Like the Good Samaritan, our possession should help us put our compassion into practice. In a religious context, we readily understand that we are responsible for the welfare of our neighbour but it is a pity that what we readily understand we are reluctant to undertake. Is it any wonder that Jesus used a story of a “non-believer” to emphasise the seriousness of our reluctance?
We must not forget that the story of the Good Samaritan was told in the context of bad members of the society—thieves. Too bad for people who have decided to rob and steal. If people who didn’t help the robbed man were castigated, what will become of the robbers themselves? It may help to know that robbery is not confined to people who take away other people’s possessions. Robbers include people who take away or block other people’s opportunities to make a living. This means that there are poor people who are struggling because the ruling elite and the corporate world have made policies that are meant to keep the poor poor.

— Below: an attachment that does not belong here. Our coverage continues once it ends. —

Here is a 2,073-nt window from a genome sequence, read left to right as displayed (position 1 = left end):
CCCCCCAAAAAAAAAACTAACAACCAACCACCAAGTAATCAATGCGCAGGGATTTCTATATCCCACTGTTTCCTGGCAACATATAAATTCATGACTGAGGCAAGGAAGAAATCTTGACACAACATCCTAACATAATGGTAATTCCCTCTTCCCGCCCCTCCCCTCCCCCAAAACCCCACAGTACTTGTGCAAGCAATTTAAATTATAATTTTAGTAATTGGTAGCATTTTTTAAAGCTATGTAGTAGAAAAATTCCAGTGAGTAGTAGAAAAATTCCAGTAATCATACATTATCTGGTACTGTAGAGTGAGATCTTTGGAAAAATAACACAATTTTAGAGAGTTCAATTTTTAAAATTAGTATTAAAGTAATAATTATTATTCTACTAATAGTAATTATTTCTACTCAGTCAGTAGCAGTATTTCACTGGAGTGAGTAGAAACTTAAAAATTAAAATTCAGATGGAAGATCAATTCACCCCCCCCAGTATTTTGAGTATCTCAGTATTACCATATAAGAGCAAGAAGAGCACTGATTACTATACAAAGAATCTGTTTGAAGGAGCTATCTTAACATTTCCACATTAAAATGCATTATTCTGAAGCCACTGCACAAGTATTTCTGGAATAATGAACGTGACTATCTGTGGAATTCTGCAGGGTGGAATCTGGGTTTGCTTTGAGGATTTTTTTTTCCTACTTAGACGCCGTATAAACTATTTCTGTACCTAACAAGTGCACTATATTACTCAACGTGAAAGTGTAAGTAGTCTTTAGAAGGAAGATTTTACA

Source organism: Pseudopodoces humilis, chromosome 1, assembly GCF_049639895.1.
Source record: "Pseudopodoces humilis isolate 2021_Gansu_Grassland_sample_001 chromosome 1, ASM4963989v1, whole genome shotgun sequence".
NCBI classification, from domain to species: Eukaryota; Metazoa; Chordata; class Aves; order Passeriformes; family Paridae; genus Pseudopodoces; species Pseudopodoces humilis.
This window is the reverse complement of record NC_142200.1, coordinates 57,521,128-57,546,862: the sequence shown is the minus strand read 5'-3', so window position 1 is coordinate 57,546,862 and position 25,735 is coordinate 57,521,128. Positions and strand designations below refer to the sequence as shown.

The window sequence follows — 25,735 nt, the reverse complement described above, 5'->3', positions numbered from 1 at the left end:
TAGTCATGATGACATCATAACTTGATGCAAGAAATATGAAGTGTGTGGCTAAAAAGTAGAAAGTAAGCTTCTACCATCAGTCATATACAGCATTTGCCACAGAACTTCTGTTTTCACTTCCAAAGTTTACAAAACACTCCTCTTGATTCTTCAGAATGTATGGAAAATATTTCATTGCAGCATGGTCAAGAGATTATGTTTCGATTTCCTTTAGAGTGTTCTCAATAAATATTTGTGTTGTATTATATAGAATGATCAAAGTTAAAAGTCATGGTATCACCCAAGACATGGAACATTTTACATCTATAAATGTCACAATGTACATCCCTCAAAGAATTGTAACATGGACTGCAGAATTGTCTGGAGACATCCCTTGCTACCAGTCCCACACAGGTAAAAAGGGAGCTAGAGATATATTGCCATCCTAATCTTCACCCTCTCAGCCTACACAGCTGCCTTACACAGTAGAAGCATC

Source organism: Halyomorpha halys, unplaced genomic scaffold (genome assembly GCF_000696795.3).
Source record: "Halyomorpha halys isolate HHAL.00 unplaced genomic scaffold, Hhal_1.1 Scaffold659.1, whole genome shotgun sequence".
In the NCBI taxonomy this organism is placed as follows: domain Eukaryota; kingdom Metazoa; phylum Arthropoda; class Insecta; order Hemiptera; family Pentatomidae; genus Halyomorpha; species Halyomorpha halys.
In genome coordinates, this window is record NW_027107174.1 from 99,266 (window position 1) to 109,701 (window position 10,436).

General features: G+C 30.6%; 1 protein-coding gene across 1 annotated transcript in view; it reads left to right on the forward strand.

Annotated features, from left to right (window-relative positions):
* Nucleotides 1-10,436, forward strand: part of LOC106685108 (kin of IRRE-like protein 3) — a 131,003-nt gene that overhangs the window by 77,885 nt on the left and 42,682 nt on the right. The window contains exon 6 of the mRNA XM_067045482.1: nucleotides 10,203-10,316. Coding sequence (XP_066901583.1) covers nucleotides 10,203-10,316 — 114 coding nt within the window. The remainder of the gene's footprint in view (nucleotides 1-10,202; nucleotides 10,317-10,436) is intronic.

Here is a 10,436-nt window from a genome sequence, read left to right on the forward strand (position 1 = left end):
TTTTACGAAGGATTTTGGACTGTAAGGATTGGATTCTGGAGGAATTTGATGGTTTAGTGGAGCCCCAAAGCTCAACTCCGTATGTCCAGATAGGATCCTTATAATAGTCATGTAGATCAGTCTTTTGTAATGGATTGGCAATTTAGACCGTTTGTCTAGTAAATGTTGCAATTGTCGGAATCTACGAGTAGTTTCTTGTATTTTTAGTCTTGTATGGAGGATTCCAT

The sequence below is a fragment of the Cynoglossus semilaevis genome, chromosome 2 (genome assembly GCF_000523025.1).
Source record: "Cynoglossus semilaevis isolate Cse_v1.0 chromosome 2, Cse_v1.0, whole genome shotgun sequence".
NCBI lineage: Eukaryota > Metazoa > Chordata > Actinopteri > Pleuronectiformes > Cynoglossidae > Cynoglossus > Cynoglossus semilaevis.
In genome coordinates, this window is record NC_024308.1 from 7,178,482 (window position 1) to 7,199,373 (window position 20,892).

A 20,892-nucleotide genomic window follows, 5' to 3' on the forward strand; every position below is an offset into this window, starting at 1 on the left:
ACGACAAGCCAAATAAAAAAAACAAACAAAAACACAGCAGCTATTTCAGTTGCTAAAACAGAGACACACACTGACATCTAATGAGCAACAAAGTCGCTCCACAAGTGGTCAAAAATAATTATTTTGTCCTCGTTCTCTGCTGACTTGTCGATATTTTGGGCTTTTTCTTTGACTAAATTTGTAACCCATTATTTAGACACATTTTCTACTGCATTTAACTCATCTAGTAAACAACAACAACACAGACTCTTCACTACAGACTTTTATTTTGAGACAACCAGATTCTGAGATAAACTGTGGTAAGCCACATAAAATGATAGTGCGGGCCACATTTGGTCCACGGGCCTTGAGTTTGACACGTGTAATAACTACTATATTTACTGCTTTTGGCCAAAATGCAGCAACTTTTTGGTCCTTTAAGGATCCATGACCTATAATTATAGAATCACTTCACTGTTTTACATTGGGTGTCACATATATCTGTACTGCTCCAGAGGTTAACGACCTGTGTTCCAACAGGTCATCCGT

“When I give food to the poor, they call me a saint. When I ask why the poor have no food, they call me a communist.”—Dom Hélder Câmara.
Our stewardship is not just to provide for the needs of the poor. It also involves asking why they are poor.
Reflections and Questions to Ponder1. What is the most important lesson you have learnt from this chapter?2. How do you test yourself against the vice of greed and selfishness?3. I made a statement above that a nation that allows corruption to flourish will never develop, it doesn’t matter how much resources they have.